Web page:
Married since 1955, not long after they met after working together in Harold Arlen’s “House of Flowers,” Geoffrey Holder and Carmen De Lavallade’s work and personal lives are documented in the inspiring and quirky documentary “Carmen & Geoffrey,”which New Yorkers should know will screen as a “Special Event” on Monday, June 6, 7pm only, at Film Forum in lower Manhattan.
Directed by Linda Atkinson, a student of De Lavallade, and Nick Doob (who will be present for the screening for a Q&A afterward), the documentary follows our eccentric and fascinating subjects through rare dance footage from the 50’s and 60’s, both individually and together – from their childhood dreams and aspirations, becoming stars in their own right, their partnership and romance, to the their life together and continuing careers.
I find it odd that Geoffrey and Carmen’s work isn’t more widely-acknowledged and celebrated today, although they have both received several industry honors throughout their artistic endeavors.
The first Black man to be nominated in either category, Holder garnered two Tony Awards in 1975 for the direction and costume design of “The Wiz,” the all-black musical version of “The Wizard of Oz.”
Holder has helmed many dance pieces for different companies, including 1974’s “Dougla,” influenced by African and Indian dance styles and 1978’s Broadway musical “Timbuktu!” He also has several acting credits under his resume like 1973’s “Live and Let Die,” 1982’s “Annie” and 1992’s “Boomerang.”
Born in Trinidad and standing at 6’6”, Holder followed the footsteps of his brother Boscoe Holder- visual artist, dancer, choreographer and musician- since age 7. Not only did he possess a natural aptitude for dance, Holder was also a painter, fervent art collector, music composer and book author. The documentary showcases some of his impressive paintings and costume artwork.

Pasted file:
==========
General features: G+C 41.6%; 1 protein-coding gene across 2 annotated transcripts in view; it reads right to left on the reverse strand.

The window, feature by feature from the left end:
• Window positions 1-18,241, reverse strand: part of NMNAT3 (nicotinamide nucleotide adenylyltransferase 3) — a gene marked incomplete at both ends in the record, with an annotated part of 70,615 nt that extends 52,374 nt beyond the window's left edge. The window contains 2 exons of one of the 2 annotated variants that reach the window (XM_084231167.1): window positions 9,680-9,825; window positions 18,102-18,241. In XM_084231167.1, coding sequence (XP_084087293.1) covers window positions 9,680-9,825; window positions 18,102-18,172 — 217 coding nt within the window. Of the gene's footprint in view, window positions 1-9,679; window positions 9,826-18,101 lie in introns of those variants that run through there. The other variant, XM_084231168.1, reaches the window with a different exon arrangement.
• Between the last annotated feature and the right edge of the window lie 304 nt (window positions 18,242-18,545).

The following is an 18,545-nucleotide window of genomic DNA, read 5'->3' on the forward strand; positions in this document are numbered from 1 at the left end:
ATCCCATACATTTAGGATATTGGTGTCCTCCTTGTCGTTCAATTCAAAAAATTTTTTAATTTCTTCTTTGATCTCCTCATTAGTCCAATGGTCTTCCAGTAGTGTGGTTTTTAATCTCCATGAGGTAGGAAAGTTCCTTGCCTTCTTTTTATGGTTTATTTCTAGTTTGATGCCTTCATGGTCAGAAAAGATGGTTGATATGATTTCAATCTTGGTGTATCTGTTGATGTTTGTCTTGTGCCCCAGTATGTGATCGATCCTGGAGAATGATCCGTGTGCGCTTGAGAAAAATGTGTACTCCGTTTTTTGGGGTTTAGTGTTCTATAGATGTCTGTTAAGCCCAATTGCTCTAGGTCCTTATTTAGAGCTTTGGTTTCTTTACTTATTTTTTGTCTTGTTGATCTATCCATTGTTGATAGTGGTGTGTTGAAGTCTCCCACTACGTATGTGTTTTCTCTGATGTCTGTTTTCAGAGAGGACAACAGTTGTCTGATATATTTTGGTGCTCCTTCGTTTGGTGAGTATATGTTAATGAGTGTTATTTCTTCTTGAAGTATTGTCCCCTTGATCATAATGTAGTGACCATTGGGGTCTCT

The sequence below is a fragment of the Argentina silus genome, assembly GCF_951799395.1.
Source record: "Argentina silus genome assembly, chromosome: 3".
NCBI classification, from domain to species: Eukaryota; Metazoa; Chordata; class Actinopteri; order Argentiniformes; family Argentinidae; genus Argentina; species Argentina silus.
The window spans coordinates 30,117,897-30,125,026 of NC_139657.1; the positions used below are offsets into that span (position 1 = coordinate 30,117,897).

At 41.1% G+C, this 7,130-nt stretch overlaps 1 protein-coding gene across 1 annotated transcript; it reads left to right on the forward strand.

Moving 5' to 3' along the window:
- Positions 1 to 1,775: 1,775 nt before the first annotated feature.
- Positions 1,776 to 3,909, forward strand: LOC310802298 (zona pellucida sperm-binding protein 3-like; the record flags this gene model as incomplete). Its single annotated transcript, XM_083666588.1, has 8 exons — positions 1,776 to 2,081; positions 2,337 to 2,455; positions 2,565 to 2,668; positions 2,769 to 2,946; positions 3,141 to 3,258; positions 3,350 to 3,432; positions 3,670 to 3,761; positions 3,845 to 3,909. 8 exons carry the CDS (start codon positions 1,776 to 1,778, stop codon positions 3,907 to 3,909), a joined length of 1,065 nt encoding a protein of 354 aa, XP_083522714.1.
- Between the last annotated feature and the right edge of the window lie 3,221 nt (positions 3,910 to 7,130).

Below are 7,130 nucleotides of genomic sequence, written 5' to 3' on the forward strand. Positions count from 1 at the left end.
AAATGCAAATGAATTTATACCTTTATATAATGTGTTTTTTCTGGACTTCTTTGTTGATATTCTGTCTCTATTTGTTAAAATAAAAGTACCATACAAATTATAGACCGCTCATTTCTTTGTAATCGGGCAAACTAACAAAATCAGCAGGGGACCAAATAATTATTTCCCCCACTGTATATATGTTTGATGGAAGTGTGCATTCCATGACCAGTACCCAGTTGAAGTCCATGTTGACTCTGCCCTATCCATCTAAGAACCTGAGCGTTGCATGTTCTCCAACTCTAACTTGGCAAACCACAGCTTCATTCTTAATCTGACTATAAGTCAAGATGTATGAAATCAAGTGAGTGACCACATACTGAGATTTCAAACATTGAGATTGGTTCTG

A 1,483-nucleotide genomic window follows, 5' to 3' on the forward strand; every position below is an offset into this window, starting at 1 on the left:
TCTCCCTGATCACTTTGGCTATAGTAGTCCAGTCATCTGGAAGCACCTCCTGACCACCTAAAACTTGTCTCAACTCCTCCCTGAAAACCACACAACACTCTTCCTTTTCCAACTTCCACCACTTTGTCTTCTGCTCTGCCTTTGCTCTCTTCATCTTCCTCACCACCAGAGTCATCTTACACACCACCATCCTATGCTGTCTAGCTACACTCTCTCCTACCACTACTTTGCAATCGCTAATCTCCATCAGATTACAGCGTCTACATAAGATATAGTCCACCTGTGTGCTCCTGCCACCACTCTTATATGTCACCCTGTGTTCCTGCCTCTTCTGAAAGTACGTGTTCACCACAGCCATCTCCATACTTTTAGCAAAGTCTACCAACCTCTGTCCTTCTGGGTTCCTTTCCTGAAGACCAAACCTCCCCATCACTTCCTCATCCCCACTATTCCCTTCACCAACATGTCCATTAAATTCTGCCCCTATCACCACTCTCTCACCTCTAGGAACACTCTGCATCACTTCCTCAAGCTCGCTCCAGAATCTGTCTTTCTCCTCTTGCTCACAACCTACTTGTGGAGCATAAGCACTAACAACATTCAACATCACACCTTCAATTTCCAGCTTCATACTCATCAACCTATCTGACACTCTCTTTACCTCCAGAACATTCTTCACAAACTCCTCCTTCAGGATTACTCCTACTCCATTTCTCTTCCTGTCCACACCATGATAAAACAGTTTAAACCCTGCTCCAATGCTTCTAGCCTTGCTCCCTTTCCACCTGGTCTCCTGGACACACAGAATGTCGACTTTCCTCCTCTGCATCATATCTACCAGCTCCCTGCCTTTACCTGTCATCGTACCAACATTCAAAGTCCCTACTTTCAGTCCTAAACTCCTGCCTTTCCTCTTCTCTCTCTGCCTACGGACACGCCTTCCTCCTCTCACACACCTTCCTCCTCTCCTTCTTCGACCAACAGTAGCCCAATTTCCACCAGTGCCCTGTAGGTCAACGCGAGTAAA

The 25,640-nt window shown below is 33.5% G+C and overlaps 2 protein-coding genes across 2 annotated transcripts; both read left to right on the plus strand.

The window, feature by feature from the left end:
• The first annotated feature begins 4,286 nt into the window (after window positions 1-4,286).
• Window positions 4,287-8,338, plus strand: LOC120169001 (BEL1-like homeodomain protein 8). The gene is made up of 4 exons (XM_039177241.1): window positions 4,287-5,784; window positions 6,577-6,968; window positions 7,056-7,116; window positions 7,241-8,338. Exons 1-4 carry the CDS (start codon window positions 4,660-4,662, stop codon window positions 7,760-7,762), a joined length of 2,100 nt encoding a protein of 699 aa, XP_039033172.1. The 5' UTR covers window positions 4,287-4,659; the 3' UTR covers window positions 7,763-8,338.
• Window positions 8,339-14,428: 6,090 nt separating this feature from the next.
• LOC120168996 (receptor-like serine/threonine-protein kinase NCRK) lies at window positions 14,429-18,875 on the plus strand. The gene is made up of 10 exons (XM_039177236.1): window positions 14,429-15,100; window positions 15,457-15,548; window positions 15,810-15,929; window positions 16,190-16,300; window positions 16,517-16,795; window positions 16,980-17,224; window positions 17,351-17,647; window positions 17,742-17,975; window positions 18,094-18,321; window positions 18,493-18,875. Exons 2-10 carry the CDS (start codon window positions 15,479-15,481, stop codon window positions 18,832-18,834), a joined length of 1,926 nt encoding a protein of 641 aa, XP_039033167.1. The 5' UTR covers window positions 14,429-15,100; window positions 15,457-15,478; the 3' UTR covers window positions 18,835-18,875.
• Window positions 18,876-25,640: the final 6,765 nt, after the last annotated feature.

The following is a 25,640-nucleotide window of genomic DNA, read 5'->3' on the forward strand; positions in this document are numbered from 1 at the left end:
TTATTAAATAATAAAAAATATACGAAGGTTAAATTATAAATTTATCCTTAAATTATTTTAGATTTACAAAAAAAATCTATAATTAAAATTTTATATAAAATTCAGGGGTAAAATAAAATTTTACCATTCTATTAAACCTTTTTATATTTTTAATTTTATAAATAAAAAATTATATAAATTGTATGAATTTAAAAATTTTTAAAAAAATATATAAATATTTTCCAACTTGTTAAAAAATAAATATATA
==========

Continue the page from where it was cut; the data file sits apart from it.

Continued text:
Carmen De Lavallade, a 2004 Black History Month Lifetime Achievement Honoree, was born to Creole parents in Los Angeles. De Lavallade is the cousin of Janet Collins. She was Carmen’s biggest inspiration as a child; Collins was the first African American prima ballerina at the Metropolitan Opera.
From 1949 until 1954, Lavallade was the lead dancer of the Lester Horton Dance Theater, where she also studied other crafts including painting, acting, music and set design. During her career, she performed in numerous theater shows and made several appearances in TV shows and films including Duke Ellington’s “A Drum is a Woman,” “Othello,” “Death of a Salesman,” “Carmen Jones” and 1959’s “Odds Against Tomorrow.”
“Carmen & Geoffrey” features amusing interviews with Geoffrey’s brother Boscoe, who reveals their peculiar sibling rivalry and competitive nature. Also featured, are Carmen’s work with lifelong friend and partner Alvin Ailey, as well as Duke Ellington and Josephine Baker, the latter whom Carmen worked with on stage.
At the heart of the doc is the enduring love and passionate friendship between our two subjects. Not only are they immensely talented dancers, artists and performers, but their ambition and confidence engulf everything they do.
Even if you’re not a lover of dance, whether classical ballet or modern, you will enjoy watching these two creative forces at play. Their work fuses art, passion, African diaspora cultures, and acting performances into the beauty of dance; it’s dance at its best. And this is a film you should see, especially on the big screen, if you live or will be in New York when it screens at Film Forum on June 6.
Carmen is still alive, at 85 years old, while Geoffrey passed away in 2014.
Watch the trailer below.